The whole and its parts

The whole & its parts


Leaders or managers find themselves constantly confronted with riddles. One can also call them conundrums.

In dealing with a situation they find themselves confronted with a problem that can’t be solved. And yet, they have to find a way to execute on it.

Some things in an organization can be measured, but most of the intangible elements of an organization can’t. There for example is no easy way to measure culture. And while some try to measure satisfaction, for example, they usually find themselves confronted with a result that is only one perspective of many. They thus have to make choices on what they measure and what they “guess.”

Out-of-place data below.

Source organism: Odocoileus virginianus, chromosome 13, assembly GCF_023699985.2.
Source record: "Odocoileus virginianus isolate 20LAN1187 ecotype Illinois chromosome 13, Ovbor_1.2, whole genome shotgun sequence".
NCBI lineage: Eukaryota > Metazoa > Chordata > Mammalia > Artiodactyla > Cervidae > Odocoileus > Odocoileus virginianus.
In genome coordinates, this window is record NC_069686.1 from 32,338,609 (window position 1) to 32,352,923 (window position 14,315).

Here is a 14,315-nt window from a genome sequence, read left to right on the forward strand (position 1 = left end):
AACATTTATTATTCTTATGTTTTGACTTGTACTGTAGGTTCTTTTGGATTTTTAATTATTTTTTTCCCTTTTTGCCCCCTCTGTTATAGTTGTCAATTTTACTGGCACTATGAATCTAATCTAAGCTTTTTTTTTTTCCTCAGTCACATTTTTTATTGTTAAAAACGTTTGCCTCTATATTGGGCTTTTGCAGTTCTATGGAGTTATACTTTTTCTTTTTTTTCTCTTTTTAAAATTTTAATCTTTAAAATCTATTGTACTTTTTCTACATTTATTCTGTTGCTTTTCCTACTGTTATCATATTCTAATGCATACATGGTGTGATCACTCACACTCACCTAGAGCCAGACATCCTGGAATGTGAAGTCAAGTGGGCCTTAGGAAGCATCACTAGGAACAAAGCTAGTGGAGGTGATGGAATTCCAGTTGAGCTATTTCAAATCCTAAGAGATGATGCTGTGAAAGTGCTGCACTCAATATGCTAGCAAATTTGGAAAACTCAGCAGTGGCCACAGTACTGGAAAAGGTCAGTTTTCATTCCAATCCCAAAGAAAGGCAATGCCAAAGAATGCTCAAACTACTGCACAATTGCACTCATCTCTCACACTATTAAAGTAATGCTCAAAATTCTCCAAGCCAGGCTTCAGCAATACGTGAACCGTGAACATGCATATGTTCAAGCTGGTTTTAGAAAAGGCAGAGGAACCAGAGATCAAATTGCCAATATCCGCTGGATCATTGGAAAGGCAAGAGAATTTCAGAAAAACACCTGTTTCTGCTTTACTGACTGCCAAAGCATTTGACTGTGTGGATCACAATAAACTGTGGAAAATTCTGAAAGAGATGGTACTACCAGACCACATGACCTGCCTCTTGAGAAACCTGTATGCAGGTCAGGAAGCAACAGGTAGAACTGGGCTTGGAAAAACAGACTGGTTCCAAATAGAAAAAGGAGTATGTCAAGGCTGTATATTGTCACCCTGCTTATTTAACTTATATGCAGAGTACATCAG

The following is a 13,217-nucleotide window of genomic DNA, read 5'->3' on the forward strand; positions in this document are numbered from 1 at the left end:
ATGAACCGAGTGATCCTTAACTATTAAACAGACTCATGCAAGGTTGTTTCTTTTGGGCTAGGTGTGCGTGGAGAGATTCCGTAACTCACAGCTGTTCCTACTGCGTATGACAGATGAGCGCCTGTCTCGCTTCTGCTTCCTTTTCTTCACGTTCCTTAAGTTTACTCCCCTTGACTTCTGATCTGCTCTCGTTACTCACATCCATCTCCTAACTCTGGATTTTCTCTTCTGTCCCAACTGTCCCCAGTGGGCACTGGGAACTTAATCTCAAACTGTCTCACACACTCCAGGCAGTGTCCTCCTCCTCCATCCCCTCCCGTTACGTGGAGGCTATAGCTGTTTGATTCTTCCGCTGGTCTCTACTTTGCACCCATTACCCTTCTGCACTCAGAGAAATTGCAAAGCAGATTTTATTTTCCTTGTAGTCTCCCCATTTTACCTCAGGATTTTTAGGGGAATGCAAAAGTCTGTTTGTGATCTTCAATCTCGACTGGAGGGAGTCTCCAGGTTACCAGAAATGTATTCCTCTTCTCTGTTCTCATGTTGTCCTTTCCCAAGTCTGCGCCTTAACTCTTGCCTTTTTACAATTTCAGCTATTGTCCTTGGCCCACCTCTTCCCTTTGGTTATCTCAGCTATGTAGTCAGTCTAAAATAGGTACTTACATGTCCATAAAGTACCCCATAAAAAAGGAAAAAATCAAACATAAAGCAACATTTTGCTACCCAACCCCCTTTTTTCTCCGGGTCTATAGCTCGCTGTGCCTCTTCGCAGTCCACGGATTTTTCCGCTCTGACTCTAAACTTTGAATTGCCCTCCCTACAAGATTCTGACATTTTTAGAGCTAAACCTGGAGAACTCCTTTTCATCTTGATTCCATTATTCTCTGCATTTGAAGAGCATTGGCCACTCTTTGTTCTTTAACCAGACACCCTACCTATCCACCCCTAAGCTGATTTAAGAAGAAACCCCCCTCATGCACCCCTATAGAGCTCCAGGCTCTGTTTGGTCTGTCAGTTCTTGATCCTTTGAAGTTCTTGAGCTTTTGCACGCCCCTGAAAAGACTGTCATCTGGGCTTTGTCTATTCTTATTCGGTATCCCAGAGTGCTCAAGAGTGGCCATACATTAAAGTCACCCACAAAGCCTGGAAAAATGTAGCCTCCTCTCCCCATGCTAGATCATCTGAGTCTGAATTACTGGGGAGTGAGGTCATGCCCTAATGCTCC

Or take one of the problems I’m most often seeing coachees confronted with: time and its pressure. It’s a problem almost everyone is confronted with, but leaders and managers might be more subject to it than others. They see the need to act proactively as well as to react to incoming stimulations. But they have to juggle it with the necessity to plan, strategize, think, and think ahead. If they do too much thinking, they’ll find it a heavy load and may find themselves somewhat stuck. Acting on the other hand is light or often easy. But if they do too much acting, they’ll find their time dispersed all over and may find themselves lost in activity.

There are more conundrums available. But they are not only available, they actually are inescapable.

Thus, the task isn’t to find the solution.

It is to find a solution that works.






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